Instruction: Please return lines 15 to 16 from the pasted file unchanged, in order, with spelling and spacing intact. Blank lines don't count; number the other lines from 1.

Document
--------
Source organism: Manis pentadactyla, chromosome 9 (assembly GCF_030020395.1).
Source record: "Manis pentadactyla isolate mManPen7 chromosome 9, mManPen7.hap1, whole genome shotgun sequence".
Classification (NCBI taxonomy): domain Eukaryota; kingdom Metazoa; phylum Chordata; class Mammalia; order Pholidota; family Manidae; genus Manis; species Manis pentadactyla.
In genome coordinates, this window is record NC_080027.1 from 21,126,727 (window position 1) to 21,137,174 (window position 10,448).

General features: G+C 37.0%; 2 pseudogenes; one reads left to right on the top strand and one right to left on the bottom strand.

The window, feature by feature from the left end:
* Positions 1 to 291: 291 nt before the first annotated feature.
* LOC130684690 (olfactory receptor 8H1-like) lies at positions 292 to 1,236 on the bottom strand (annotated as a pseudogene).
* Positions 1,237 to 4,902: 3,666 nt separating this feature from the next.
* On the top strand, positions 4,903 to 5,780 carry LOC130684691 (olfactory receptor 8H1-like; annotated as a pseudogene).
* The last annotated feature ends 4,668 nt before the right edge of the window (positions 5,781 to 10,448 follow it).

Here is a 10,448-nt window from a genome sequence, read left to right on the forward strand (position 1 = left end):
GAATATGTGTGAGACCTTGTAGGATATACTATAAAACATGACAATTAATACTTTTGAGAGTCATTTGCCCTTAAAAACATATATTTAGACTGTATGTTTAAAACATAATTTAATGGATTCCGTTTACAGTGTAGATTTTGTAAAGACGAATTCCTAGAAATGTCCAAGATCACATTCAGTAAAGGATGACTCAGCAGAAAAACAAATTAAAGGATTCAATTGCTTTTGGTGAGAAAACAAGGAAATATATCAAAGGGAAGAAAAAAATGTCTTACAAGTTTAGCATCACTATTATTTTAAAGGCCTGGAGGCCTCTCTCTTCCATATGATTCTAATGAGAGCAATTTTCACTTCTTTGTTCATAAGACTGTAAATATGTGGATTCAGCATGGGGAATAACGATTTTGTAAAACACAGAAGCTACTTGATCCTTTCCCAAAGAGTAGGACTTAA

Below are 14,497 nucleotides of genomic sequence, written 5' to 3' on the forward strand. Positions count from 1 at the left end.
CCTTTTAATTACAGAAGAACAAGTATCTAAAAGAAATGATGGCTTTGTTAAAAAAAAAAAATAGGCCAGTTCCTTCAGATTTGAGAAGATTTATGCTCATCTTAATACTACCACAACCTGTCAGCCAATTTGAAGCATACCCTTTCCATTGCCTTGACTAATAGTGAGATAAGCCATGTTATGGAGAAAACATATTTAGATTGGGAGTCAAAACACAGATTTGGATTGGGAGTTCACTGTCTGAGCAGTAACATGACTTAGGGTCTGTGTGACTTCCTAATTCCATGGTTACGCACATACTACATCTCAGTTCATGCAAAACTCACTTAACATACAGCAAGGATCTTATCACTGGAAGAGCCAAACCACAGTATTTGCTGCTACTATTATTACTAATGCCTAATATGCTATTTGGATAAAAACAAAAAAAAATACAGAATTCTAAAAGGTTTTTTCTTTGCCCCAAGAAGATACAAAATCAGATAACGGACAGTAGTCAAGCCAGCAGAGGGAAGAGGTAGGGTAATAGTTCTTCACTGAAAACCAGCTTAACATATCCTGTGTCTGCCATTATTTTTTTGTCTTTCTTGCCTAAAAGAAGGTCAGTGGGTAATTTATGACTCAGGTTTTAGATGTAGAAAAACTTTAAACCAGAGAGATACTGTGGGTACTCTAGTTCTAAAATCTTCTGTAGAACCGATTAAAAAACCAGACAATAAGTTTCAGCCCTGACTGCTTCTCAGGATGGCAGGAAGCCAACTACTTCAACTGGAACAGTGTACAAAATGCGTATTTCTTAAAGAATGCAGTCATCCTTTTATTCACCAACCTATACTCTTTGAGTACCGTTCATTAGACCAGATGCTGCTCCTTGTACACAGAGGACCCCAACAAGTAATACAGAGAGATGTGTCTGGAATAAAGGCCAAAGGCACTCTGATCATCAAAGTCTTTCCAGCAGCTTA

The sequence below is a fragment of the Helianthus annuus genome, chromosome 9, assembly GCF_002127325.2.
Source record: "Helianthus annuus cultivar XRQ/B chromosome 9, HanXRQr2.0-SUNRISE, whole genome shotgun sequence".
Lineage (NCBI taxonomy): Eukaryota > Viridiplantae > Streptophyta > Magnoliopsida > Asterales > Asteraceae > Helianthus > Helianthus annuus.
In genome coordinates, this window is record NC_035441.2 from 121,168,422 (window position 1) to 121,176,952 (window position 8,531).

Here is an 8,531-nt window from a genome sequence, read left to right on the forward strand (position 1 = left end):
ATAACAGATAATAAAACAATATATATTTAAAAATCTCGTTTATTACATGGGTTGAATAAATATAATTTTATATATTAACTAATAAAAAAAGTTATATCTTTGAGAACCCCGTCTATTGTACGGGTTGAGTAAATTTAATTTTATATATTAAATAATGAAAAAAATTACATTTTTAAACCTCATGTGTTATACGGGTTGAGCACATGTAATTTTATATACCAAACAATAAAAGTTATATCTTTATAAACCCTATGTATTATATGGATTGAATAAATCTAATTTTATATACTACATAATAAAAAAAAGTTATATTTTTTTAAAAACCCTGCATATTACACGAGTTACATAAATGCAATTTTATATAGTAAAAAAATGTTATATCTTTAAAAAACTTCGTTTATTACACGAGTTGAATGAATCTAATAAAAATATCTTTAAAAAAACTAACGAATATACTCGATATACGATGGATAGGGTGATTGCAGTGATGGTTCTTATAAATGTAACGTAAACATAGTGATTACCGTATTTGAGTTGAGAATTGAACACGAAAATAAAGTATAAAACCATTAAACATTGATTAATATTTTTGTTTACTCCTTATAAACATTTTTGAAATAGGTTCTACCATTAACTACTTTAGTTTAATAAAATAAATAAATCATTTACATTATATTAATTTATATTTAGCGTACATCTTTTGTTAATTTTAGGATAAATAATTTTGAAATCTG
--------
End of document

CCTTTTAATTACAGAAGAACAAGTATCTAAAAGAAATGATGGCTTTGTTAAAAAAAAAAAATAGGCCAGTTCCTTCAGATTTGAGAAGATTTATGCTCATCTTAATACTACCACAACCTGTCAGCCAATTTGAAGCATACCCTTTCCATTGCCTTGACTAATAGTGAGATAAGCCATGTTATGGAGAAAACATATTTAGATTGGGAGTCAAAACACAGATTTGGATTGGGAGTTCACTGTCTGAGCAGTAACATGACTTAGGGTCTGTGTGACTTCCTAATTCCATGGTTACGCACATACTACATCTCAGTTCATGCAAAACTCACTTAACATACAGCAAGGATCTTATCACTGGAAGAGCCAAACCACAGTATTTGCTGCTACTATTATTACTAATGCCTAATATGCTATTTGGATAAAAACAAAAAAAAATACAGAATTCTAAAAGGTTTTTTCTTTGCCCCAAGAAGATACAAAATCAGATAACGGACAGTAGTCAAGCCAGCAGAGGGAAGAGGTAGGGTAATAGTTCTTCACTGAAAACCAGCTTAACATATCCTGTGTCTGCCATTATTTTTTTGTCTTTCTTGCCTAAAAGAAGGTCAGTGGGTAATTTATGACTCAGGTTTTAGATGTAGAAAAACTTTAAACCAGAGAGATACTGTGGGTACTCTAGTTCTAAAATCTTCTGTAGAACCGATTAAAAAACCAGACAATAAGTTTCAGCCCTGACTGCTTCTCAGGATGGCAGGAAGCCAACTACTTCAACTGGAACAGTGTACAAAATGCGTATTTCTTAAAGAATGCAGTCATCCTTTTATTCACCAACCTATACTCTTTGAGTACCGTTCATTAGACCAGATGCTGCTCCTTGTACACAGAGGACCCCAACAAGTAATACAGAGAGATGTGTCTGGAATAAAGGCCAAAGGCACTCTGATCATCAAAGTCTTTCCAGCAGCTTA

The sequence below is a fragment of the Helianthus annuus genome, chromosome 9, assembly GCF_002127325.2.